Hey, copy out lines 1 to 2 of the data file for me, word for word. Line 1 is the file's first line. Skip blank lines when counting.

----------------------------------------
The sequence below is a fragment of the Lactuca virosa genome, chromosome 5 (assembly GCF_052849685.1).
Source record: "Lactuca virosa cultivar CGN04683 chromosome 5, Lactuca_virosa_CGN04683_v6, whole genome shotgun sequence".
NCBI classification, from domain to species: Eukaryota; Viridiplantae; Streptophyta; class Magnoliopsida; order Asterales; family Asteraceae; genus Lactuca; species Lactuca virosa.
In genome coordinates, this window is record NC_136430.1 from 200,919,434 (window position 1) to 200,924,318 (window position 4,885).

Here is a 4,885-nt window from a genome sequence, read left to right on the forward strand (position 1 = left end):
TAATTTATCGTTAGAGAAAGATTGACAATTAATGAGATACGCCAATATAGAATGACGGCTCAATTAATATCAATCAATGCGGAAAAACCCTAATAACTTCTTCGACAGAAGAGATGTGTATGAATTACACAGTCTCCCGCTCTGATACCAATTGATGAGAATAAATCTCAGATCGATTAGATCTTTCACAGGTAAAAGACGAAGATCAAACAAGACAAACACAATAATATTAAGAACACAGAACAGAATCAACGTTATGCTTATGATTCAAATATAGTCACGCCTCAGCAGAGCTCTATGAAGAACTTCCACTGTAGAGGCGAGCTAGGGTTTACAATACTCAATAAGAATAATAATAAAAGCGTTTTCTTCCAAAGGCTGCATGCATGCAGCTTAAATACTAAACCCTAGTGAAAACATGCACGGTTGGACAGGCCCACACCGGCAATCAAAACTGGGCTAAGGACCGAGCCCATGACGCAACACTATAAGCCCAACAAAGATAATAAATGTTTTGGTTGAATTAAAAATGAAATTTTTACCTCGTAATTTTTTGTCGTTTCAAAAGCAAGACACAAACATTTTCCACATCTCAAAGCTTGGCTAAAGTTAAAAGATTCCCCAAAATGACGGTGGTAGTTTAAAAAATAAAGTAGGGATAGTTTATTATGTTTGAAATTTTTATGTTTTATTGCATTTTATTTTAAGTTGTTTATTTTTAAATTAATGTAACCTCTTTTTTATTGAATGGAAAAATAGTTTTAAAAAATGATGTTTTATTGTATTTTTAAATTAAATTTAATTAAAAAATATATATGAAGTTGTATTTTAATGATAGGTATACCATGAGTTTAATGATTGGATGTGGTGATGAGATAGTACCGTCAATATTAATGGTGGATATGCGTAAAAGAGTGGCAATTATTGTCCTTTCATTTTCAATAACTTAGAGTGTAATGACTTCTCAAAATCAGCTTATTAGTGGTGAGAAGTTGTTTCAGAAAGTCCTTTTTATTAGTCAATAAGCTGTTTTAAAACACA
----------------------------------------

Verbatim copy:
The sequence below is a fragment of the Lactuca virosa genome, chromosome 5 (assembly GCF_052849685.1).
Source record: "Lactuca virosa cultivar CGN04683 chromosome 5, Lactuca_virosa_CGN04683_v6, whole genome shotgun sequence".